Sunday, May 12, 2013

Population Based Incremental Learning and Chess - Pt. II

Population Based Incremental Learning (PBIL) is a variant of  a genetic algorithm. In the recent past I've used it a lot to improve my chess engine iCE.

The two main factors responsible for personality and strength within a chess engine are evaluation and search.

Search is responsible to analyze the game tree of possible future chess positions and selecting the most promising path. As the game tree is huge and exponentially growing with increasing depth it has to decide which parts of the tree should get more focus than others.

Evaluation is responsible for assigning a numerical value to a chess position that is expresses the winning probabilities of both sides. Search will select a path that has the best winning probability as determined by the evaluation.

Both features (especially evaluation) are heavily parametrized and selecting the right parameters is the one million dollar question. Intuition, game play performance, chess theory knowledge, crystal balls and sometimes voodoo are used to select the parameters. Every change (especially the small ones) requires extensive testing. Often 30.000 games and more are played just to see whether a small change in one of the parameters made the engine stronger or weaker. To make things worse most of the parameters are connected somehow. Changing one parameter might require to change other parameters as well to keep the whole thing in balance.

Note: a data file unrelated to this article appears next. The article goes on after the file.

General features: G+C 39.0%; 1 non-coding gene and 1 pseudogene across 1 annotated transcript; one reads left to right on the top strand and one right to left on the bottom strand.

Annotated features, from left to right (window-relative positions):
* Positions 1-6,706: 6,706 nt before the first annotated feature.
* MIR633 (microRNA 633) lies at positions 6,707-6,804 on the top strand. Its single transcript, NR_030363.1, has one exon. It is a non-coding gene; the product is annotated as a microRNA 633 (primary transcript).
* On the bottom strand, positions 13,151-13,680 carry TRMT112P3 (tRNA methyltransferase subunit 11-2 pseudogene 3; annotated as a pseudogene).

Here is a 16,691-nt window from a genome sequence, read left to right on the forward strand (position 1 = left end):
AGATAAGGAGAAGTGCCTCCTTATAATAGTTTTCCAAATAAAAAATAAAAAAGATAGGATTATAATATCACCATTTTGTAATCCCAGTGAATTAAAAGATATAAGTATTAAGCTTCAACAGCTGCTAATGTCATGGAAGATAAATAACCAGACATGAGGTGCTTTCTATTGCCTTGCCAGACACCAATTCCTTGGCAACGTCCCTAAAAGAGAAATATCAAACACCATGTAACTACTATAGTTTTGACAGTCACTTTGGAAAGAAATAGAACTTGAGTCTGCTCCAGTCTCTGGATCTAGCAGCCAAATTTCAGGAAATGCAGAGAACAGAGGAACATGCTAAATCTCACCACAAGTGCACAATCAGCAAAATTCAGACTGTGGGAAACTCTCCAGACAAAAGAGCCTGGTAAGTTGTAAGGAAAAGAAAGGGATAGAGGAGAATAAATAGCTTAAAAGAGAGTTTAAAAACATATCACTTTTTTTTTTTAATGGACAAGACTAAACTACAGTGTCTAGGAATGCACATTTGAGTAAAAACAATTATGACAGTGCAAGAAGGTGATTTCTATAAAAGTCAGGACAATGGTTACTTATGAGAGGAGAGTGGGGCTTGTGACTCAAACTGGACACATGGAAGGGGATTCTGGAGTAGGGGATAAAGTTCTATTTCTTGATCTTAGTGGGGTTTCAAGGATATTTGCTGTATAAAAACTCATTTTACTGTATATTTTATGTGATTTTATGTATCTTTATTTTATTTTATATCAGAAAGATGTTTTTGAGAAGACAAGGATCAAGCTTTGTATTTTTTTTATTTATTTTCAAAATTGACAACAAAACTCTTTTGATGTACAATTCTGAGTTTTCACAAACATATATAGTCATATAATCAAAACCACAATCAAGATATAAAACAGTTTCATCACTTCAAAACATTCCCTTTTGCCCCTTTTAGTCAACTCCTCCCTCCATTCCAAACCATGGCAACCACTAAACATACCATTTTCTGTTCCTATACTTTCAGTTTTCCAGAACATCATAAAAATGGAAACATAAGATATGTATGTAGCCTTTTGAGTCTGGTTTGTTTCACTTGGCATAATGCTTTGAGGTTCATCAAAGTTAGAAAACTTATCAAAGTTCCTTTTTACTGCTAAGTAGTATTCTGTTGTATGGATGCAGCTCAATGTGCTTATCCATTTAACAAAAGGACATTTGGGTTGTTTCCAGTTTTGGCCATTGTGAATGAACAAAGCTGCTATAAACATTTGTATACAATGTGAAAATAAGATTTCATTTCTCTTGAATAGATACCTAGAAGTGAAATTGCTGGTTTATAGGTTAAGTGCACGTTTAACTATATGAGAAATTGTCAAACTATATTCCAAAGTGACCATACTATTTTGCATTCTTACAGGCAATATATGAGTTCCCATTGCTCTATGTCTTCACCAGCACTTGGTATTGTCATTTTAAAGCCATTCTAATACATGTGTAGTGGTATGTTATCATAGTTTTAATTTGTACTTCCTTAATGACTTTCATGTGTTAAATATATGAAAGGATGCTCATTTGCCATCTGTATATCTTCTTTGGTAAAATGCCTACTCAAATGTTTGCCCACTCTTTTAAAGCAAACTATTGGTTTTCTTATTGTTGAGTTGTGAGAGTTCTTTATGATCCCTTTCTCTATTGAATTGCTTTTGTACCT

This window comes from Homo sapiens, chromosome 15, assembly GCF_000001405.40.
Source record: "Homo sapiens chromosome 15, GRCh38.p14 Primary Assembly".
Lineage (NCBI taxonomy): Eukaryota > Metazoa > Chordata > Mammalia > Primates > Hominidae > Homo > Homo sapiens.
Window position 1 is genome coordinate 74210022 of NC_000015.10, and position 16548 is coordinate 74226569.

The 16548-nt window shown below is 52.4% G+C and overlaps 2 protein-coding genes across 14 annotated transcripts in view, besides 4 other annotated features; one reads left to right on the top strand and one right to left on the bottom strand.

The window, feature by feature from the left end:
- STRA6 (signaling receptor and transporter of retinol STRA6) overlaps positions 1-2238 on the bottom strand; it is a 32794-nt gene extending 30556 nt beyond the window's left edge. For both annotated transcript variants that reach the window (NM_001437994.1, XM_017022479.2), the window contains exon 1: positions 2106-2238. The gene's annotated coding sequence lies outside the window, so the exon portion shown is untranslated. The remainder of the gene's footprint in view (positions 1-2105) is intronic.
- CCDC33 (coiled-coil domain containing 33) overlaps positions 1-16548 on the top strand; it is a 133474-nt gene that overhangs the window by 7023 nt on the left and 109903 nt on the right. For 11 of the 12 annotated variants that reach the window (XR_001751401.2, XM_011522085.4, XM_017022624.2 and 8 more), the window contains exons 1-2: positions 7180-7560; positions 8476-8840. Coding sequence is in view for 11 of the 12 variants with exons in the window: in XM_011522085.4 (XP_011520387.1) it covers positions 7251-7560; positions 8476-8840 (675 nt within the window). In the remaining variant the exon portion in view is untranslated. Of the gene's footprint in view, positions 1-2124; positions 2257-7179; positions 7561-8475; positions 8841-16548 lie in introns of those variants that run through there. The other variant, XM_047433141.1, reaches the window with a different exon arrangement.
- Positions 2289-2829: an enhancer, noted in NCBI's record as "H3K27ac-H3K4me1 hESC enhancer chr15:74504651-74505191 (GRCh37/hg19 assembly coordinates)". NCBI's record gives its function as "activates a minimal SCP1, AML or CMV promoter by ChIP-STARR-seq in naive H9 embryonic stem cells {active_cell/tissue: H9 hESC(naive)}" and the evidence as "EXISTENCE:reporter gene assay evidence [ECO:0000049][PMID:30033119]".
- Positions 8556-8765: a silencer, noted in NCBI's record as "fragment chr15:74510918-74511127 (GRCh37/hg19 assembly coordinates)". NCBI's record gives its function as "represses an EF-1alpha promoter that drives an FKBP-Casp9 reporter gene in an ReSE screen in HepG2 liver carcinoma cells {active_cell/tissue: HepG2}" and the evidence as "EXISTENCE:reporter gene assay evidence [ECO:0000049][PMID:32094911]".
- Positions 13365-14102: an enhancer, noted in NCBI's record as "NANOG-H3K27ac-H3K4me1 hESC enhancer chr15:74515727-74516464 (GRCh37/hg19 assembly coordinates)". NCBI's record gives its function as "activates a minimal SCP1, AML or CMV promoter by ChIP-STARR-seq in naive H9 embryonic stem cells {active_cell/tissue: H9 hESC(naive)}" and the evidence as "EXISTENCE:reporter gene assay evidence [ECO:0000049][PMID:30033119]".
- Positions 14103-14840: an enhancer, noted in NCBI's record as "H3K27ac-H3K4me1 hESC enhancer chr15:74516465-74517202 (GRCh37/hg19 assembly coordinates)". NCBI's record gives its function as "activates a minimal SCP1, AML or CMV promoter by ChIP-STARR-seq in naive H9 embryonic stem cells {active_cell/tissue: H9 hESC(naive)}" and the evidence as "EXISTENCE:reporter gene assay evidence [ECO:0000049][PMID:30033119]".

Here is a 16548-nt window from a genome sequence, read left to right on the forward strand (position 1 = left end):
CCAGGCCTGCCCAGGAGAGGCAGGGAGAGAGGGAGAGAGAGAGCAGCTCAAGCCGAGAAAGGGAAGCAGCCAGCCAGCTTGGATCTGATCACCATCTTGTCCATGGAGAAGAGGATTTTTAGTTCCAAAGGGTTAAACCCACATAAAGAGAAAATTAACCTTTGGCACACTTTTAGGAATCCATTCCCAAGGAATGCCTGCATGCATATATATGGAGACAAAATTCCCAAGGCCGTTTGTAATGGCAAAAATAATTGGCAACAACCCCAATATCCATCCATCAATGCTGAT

As I consider playing millions of games boring and I really don't have the resources to do that anyway I came up with the idea to just hand my engine over to the evolution and let nature take its course. PBIL is excellent in optimizing large parameter sets. Instead of maintaining a population it maintains a probability vector of population properties. This is much simpler but at least as effective as classic GAs.

Here are the results of my first approach to optimize the parameter sets used by Search.

 My search framework is controlled by 35 parameters that require 176 bits. Those parameters control the search extensions (e.g. check extension), late move reductions, null move, internal iterative deepening, lazy evaluation and futility pruning.

The current search parameter set of iCE that should be optimized through PBIL looks like

 ID | PARAMETER NAME                     | VALUE |   MAX
----+------------------------------------+-------+-------
  0 | EXTEND_BY_CAPTURE_TO_PAWN_EG       |    30 |     31
  1 | EXTEND_IN_CHECK                    |    10 |     15
  2 | EXTEND_BY_CHECK_SNGL_RESPONSE      |     5 |     15
  3 | EXTEND_BY_CHECK_DBL_RESPONSE       |     1 |     15
  4 | EXTEND_BY_PAWN_PUSH_7              |    10 |     15
  5 | S0MP_DEPTH                         |     3 |      7
  6 | S0MP_MARGIN_1                      |     0 |  1.023
  7 | S0MP_MARGIN_2                      |     0 |  1.023
  8 | NULL_MOVE_DEPTH                    |     1 |      3
  9 | NULL_MOVE_IN_PV                    |     0 |      1
 10 | NULL_MOVE_MARGIN                   |    63 |    127
 11 | NULL_MOVE_THRESHOLD_R3             |     7 |     15
 12 | F_PRUNING_DEPTH                    |     5 |      7
 13 | F_PRUNING_1                        |   120 |    511
 14 | F_PRUNING_2                        |     0 |    511
 15 | F_PRUNING_3                        |   255 |    511